In all cases, the Sheriff’s Office will investigate suspected criminal activity and take appropriate enforcement action including arrest of persons committing criminal acts and seizure and/ or destruction of unlawfully cultivated marijuana.
Unlawful marijuana cultivation sites are oftentimes associated with dangerous and sophisticated drug cartels. During our 2013 operations, our investigators found that many of the unlawful cultivation sites installed on Santa Barbara County public lands were tended by Mexican nationals brought to the area for the express purpose of working at these cultivation sites.
Furthermore, we found firearms or evidence of firearms in almost all of the public land cultivation sites, including one where our investigators were confronted with an armed individual attempting to protect the cultivation site and their criminal proceeds.
Community members and other people visiting our National Forest and other public lands are placed at risk by these criminal operations. Community members who happen upon unlawful cultivation sites, may be harassed or assaulted by the criminals operating and tending the cultivation site. These criminals usually possess weapons and they have been known to place booby-traps designed to seriously maim or kill intruders.
Persons and community groups interested in learning more about the dangers to our community members and visitors caused by these criminal enterprises are encouraged to contact the Jere Melo Foundation via their website, www.jeremelo.org or through Facebook or Twitter.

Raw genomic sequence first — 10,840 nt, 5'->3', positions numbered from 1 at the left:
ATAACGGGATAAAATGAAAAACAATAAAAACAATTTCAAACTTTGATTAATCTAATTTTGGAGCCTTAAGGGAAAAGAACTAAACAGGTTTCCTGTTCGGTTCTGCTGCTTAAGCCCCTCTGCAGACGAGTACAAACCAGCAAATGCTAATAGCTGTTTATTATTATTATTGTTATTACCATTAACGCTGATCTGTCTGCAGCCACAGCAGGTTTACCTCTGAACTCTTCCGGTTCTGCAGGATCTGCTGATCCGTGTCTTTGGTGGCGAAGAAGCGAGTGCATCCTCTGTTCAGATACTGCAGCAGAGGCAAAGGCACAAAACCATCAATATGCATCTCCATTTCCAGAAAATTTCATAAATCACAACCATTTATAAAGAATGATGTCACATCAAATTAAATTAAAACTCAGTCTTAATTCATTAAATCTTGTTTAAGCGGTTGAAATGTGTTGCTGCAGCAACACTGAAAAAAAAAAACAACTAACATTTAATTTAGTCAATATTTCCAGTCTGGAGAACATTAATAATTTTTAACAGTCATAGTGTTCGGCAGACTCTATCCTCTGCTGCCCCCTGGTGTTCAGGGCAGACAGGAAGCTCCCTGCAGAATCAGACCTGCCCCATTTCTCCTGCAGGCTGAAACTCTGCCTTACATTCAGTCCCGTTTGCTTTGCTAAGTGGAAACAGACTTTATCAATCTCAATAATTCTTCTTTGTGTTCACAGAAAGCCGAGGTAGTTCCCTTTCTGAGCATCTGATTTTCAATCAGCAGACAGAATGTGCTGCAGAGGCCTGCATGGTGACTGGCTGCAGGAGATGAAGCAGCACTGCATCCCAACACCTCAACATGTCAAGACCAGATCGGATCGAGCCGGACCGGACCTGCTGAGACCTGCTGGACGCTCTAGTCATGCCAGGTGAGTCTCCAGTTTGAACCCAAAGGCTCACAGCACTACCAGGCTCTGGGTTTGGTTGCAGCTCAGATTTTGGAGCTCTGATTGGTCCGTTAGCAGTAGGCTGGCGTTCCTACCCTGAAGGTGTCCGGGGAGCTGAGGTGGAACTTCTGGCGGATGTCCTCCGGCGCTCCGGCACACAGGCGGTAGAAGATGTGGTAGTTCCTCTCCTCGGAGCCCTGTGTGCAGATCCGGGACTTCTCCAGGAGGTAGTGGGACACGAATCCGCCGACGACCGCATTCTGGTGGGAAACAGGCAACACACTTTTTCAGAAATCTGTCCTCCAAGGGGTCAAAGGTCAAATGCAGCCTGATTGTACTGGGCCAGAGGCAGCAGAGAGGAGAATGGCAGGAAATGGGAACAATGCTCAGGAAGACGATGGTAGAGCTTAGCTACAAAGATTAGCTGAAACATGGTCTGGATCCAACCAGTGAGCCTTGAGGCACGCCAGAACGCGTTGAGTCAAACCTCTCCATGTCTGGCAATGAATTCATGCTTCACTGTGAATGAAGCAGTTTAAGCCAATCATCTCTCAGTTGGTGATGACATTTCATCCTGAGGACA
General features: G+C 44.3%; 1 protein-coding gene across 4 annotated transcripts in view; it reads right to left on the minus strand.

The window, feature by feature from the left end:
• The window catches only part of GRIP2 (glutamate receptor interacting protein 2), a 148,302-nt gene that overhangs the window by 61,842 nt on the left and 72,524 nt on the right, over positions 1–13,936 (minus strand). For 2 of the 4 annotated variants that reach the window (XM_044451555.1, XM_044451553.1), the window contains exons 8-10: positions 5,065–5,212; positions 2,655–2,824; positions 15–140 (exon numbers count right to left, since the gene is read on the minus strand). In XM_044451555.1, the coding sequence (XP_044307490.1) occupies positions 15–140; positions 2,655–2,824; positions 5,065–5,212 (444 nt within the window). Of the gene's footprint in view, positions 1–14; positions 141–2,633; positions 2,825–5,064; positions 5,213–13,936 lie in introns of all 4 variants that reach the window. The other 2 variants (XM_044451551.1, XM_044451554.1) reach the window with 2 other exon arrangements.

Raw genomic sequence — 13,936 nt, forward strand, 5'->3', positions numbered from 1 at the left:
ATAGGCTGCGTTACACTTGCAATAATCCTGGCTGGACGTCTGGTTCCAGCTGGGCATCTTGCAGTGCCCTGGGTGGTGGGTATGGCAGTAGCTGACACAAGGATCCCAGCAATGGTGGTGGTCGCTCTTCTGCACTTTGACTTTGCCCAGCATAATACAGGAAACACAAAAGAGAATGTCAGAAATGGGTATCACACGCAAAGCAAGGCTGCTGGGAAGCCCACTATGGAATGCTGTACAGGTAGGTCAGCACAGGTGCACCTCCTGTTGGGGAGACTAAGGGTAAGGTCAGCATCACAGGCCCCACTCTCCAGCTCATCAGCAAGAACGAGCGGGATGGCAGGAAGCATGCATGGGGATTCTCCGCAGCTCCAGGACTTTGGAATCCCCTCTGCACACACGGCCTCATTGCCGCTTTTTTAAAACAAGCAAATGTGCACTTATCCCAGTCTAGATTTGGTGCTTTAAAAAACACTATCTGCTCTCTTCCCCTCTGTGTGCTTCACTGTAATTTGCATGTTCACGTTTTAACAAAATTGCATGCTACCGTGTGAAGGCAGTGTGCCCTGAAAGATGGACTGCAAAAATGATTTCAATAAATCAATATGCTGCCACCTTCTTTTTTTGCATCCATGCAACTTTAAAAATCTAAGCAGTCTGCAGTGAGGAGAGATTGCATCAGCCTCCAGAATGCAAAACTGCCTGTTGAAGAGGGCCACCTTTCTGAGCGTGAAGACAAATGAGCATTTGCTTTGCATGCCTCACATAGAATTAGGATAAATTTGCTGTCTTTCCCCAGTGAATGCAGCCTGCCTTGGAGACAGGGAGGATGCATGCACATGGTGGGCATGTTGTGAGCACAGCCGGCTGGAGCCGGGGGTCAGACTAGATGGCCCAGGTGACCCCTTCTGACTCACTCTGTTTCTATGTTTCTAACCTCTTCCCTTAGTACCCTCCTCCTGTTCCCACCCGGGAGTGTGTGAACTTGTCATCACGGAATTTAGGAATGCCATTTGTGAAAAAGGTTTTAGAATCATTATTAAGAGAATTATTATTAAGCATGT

The Jere Melo Foundation works to educate people about the dangers and damage associated with unlawful marijuana cultivation. The Jere Melo foundation was created by Madeliene Melo, whose husband was shot and killed in August 2011 by criminals associated with unlawful marijuana cultivation.
In addition to the danger of physical harm to our community members, unlawful marijuana cultivation causes significant harm to our environment. The criminals operating unlawful cultivation sites regularly damage and kill the natural flora and fauna present on our public lands.
They destroy or damage indigenous perennial plant species and destabilize soil on sloped lands. They also dam natural springs and streams, rerouting water to areas that are normally arid. Furthermore, they routinely poison and kill animals they believe may damage the plants or the plastic water delivery infrastructure they install on our public lands.
These criminals utilize pesticides and other chemicals without regard to the damage done to the immediate location or to the watersheds that are downslope of the cultivation sites. In one instance during 2013, our investigators found evidence that Carbofuran, a highly toxic banned pesticide was used in a cultivation site within Los Padres National Forest.